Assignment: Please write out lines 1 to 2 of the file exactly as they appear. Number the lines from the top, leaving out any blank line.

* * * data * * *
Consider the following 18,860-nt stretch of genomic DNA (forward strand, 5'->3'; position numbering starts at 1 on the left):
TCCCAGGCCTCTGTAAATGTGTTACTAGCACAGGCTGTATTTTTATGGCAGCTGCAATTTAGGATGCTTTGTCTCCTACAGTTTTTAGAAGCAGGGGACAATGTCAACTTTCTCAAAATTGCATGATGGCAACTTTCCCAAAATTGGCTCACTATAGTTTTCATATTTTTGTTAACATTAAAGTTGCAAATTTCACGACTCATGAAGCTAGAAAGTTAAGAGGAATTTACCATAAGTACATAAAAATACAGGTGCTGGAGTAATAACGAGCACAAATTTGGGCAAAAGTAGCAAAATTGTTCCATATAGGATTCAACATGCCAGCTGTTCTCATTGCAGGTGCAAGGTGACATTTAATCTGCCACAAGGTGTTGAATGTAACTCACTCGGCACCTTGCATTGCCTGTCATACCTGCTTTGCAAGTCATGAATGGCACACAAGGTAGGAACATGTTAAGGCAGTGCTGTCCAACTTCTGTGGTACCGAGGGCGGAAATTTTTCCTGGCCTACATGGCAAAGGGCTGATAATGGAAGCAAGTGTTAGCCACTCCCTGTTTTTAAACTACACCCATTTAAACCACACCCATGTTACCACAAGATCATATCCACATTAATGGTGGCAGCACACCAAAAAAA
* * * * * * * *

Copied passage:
Consider the following 18,860-nt stretch of genomic DNA (forward strand, 5'->3'; position numbering starts at 1 on the left):
TCCCAGGCCTCTGTAAATGTGTTACTAGCACAGGCTGTATTTTTATGGCAGCTGCAATTTAGGATGCTTTGTCTCCTACAGTTTTTAGAAGCAGGGGACAATGTCAACTTTCTCAAAATTGCATGATGGCAACTTTCCCAAAATTGGCTCACTATAGTTTTCATATTTTTGTTAACATTAAAGTTGCAAATTTCACGACTCATGAAGCTAGAAAGTTAAGAGGAATTTACCATAAGTACATAAAAATACAGGTGCTGGAGTAATAACGAGCACAAATTTGGGCAAAAGTAGCAAAATTGTTCCATATAGGATTCAACATGCCAGCTGTTCTCATTGCAGGTGCAAGGTGACATTTAATCTGCCACAAGGTGTTGAATGTAACTCACTCGGCACCTTGCATTGCCTGTCATACCTGCTTTGCAAGTCATGAATGGCACACAAGGTAGGAACATGTTAAGGCAGTGCTGTCCAACTTCTGTGGTACCGAGGGCGGAAATTTTTCCTGGCCTACATGGCAAAGGGCTGATAATGGAAGCAAGTGTTAGCCACTCCCTGTTTTTAAACTACACCCATTTAAACCACACCCATGTTACCACAAGATCATATCCACATTAATGGTGGCAGCACACCAAAAAAA